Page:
“This state does not have a revenue problem — it has a spending problem,” he continued, noting the question of state employee pensions is either not understood by voters or too wrapped up in emotionalism. “Take the emotion out of it and talk about what the real problem is. Everything has to happen in steps, and the first step is that state workers have to get off any type of pension program. Even the U.S. military doesn’t have pensions anymore. They dropped it because it was unsustainable. Yet the state of Connecticut still has a pension.”
Hanscomb argued that many state employees may not realize that a 401(k) would provide more robust returns than a state-supported pension, and he pointed out that the pension is only as strong as the state backing it. “Too often, people get caught up in the pension thinking that the government can always guarantee money,” he continued. “There is a point that if a state goes broke or runs out of money, there is nothing the federal government can do to force us to do anything.”
As for the hot-button issue of bringing back tolls to Connecticut, Hanscomb said he was “100 percent against tolls,” noting that the proposed 20 cents a mile toll would burden residents with long commutes. “If you’re living in Norwich and you’re commuting to New Haven and back every day, add that up and you’re looking at $500 a month,” he said.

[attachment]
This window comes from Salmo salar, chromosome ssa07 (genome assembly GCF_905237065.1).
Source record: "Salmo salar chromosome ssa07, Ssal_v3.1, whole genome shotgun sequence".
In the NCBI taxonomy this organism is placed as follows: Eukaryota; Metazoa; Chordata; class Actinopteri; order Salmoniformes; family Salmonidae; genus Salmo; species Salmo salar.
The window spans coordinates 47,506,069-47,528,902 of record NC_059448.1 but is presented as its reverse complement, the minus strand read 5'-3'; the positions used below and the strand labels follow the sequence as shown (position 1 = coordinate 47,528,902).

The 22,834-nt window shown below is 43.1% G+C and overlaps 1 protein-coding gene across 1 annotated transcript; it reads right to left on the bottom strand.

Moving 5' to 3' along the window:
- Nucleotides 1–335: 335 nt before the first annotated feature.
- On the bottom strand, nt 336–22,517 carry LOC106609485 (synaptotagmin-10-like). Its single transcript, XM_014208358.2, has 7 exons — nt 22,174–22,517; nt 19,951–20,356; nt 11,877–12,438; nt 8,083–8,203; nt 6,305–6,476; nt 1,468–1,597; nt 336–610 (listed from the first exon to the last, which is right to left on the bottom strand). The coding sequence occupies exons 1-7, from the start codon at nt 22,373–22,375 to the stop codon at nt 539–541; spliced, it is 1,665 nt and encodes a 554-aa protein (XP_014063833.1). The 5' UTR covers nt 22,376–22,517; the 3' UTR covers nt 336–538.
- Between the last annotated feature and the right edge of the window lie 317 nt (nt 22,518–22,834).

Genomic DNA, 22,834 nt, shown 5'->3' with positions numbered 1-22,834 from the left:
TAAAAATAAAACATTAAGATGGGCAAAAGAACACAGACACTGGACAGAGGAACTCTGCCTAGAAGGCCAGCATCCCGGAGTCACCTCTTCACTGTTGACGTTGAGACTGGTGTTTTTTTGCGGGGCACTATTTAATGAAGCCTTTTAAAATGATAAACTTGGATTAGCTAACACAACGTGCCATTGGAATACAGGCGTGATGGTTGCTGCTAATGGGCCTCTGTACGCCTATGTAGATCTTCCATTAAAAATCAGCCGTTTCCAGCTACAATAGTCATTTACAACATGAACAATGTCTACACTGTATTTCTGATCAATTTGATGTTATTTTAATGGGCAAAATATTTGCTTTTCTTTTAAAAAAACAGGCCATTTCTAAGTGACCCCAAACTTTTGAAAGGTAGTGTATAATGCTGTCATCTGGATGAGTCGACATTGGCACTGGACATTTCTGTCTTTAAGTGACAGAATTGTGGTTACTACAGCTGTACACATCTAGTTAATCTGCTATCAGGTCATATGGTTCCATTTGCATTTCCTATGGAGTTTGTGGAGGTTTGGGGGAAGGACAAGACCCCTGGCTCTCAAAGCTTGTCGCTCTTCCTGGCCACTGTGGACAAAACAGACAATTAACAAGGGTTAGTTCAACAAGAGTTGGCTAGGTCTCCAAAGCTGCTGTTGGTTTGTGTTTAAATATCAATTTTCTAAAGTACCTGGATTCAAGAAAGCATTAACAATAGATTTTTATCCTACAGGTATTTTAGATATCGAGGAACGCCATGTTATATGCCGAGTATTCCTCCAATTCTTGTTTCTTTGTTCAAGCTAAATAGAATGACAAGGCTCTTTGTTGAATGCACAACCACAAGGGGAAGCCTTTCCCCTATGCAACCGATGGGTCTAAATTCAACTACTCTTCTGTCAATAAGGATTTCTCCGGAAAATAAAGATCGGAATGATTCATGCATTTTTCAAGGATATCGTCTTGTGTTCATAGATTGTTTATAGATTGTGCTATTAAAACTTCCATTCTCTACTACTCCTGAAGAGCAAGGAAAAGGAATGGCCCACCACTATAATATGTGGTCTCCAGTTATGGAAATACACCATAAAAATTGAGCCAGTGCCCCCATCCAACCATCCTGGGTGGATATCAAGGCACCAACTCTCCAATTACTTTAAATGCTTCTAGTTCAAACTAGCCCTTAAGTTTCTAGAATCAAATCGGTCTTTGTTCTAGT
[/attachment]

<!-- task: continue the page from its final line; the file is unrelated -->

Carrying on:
On the question of bringing an MGM Resorts International to Bridgeport, which would require changing state law, Hanscomb had little enthusiasm for the idea.
“If there had never been casinos in Connecticut and MGM was coming in with the proposal for Bridgeport, I’d probably be for it,” he said. “This idea that there is a never-ending market for gaming is totally false. You go to upstate New York and across the country, there are casinos all over the place that are at 20 percent capacity. Ten years ago, Mohegan Sun and Foxwoods brought in $430 million on slot machine revenue, but last year it was $260 million.”